Essential Early Season Fly Lines

The clock is ticking down towards the UK fly fishing season opening days on many of the UK’s large reservoir fisheries. We are talking of famous and popular venues such as Rutland water, Grafham, Blagdon, Chew valley , Eyebrook, Stocks, Draycote and many more.

Thousands of fine rainbow trout are being stocked in readiness, and the fully finned overwintered residents are bound to be hungry and ready to rip that fly line out of your hands! (Check out their facebook pages for more information on stocking)

A rare calm opening day on Rutland water

A rare calm opening day on Rutland water

We tend to have a mental image of a balmy spring day as the perfect season opener, with the trout gently sipping buzzers off the top in mild and calm conditions… The reality however is almost always very different in mid March – its often way too wet, windy and cold for top water fly fishing to be successful. The trout will have a much slower metabolism due the very cold water temperatures, and will invariably be inactive and deep down in the water column or hugging the bottom.

Thankfully to make things much easier for us, the team at Airflo have come up with the ultimate early season fly lines, the Sixth Sense range! They are perfect for those dour cold windy days – when you really need that deep and slow presentation, or for fishing a booby static.

Gareth Jones, Airflo Sales Director describes the uses and benefits of the whole Airflo sixth sense range:

For us the Airflo Sixth Sense Di7 in particular is the ”must have” early season line

If you are a bank angler early season can be even more of a challenge than on the boat. Airflo’s answer to this is the 40 plus range of fly lines. Airflo have successfully updated the old fashioned ”shooting head” tradition. Long gone are the days of hearing that annoying rattle of the crude lumpy join going through your guides, and the frustrating hours spent unpicking your curly mono running line. With the latest generation of forty plus lines, Airflo have seamlessly integrated the head and running line into a smooth tapered join, with a continuous non stretch core for superb take detection. The result is much easier casting execution combined with superb longevity.

Here’s Gareth explaining more about the forty plus fly lines:

For early season bank fishing we’d recommend the Airflo Forty Plus Di 5 & Di 7.

Fly Fishing at Llyn Gwyn

I decided to visit Llyngwyn, run by Rhayader AC. Llyngwyn is a place I hold fondly in my memory as a place I caught my first ever fish on the fly, some 18 years or so ago before the lure of football and Rugby left the fishing behind. Now back fishing at any given opportunity it was only natural I would get back there.

I went along with a friend, Tom who was keen to fish there too. We met early, around 8 and made the relatively short journey to Rhayader where we picked up our lunch and permit for the day before heading to the lake. On arrival, the wind was up and it was rather cold. There were a few anglers on the left bank towards the boathouse so decided to head around the opposite bank to an area of Lilly pads. A check of the catch return saw fish we generally taken on Cats and Montana’s.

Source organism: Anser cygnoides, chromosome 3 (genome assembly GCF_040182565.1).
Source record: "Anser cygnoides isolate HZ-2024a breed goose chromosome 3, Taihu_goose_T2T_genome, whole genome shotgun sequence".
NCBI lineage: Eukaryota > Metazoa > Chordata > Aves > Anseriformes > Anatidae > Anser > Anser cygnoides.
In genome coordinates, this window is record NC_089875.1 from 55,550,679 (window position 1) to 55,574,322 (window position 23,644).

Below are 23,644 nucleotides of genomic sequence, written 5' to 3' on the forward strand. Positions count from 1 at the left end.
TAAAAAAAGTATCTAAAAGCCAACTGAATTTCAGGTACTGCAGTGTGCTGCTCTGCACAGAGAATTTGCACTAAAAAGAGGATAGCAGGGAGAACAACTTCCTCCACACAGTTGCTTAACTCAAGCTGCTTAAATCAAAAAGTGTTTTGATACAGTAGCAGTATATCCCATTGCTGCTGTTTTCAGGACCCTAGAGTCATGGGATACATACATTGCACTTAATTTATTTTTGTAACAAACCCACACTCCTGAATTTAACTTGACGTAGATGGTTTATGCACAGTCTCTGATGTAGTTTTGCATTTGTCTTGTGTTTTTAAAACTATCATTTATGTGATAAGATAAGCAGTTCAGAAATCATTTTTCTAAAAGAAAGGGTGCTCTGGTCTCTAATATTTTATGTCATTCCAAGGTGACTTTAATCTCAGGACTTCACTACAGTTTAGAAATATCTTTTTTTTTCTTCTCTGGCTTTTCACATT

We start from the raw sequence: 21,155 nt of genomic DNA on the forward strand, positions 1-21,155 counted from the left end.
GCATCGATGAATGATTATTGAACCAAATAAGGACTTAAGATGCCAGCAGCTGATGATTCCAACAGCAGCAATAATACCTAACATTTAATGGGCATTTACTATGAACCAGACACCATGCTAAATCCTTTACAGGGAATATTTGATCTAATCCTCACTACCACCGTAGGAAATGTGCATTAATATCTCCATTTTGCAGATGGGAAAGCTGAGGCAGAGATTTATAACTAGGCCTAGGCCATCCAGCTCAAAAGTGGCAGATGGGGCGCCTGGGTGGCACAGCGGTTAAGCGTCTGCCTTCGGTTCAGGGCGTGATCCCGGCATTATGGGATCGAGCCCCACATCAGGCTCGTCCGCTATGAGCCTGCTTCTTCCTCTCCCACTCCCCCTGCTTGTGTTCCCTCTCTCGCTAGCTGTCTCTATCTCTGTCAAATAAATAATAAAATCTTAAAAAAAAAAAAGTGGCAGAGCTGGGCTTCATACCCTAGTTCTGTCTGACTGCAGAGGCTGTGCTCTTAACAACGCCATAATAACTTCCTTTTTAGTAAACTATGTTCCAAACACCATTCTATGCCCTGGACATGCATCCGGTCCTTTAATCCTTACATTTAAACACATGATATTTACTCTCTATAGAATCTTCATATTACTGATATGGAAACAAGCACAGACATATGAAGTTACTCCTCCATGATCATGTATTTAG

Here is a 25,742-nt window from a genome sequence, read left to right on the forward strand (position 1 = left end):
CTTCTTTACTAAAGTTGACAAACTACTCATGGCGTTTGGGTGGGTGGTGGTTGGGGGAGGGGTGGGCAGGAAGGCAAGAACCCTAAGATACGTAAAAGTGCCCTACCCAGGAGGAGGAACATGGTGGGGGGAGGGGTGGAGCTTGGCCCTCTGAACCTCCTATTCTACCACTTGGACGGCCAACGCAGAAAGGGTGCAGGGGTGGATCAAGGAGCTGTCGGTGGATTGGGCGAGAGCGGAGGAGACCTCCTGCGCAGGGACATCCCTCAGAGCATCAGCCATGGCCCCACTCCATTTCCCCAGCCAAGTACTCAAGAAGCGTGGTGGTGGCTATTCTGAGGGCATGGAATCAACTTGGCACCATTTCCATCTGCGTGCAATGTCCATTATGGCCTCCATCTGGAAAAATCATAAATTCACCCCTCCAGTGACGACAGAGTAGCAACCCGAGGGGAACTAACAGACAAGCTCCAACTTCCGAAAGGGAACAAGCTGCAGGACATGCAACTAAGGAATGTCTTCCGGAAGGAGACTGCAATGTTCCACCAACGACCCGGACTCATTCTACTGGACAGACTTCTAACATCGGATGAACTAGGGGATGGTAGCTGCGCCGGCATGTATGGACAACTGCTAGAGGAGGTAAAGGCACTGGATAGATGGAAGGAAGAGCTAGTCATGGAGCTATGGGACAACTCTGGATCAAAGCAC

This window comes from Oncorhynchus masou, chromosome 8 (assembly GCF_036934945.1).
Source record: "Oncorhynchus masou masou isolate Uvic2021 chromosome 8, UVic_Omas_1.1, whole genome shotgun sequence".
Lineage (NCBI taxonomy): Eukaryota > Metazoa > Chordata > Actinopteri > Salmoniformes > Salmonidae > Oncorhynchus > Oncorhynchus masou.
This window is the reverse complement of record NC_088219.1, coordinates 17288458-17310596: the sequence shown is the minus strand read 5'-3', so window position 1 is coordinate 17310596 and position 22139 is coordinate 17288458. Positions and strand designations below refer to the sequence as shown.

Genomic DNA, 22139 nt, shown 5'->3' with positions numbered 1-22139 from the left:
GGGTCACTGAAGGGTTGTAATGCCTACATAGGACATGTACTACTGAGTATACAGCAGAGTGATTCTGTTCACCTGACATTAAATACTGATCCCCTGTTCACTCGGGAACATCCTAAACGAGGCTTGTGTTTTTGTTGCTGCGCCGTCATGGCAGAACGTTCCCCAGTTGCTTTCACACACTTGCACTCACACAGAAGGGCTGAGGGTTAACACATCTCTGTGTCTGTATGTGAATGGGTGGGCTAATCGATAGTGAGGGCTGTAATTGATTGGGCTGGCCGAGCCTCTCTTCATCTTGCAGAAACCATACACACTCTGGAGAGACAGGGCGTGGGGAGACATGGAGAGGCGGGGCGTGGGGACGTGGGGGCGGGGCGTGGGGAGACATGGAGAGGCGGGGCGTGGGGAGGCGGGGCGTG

Having climbed into my thermals that morning, by the time I put on my Simms freestone waders, Guideline jacket and Anglers Buff I was toasty. I tackled up 2 rods. A 6wt Flextec with an Airflo ridge intermediate line to pull the lures, I added 10ft 8lb G3 leader and a black Zonker. I also tackled up my 4/5wt Sreamtec Nantec rod with 15 ft 7lb G3, with an apps bloodworm on the point and two black buzzer imitations on the droppers. To be fished under a strike indicator.

Given that there were a few anglers on the boathouse bank, I struck up a pleasant conversion with two of them on how they were fishing and what was working for them and kindly asked if I could set up my fly fishing tackle between them.  With no objections I sorted my self out and cast out. Having fished various tactics and flies, lunchtime came and still no fish, I was worried another blank was on the cards! I stopped to feed and had a think about what to do next?

The weather was still bitter cold and I had a feeling the fish were holding a little deeper. I waded out over the shallow, around 15-20ft from the bank so I could get my flies over the drop off comfortably and hopefully bring them back through the patrolling fish. My first cast I let sink down 20 or seconds before a short, sharp, jagged retrieve – only five seconds in the retrieve the line locked up and my delayed reaction saw a fish the first missed fish of the day.

Next cast and a fish was on and to the net in seconds, a rainbow trout of around 2lb. Next cast and another 2lber. A few more fish were hooked but some aerial acrobatics saw more hook pulls than I care to share! Before the end of the day another two of similar size came to the net. Tom had 2 to the net, including this one of 2 1/2lb. All fish were taken on lures; the buzzers didn’t have much of a look in to be honest!

With the conditions getting colder we called it a day around 4pm. After completed the catch return and a quick look at what had been taken throughout the day it appeared tough all round, only one angler had more fish than me that day and there was a blank earlier and the previous day. Not that I’m one motivated by being better than everyone else buts it’s nice to get the reassurances your doing things right even after a break.

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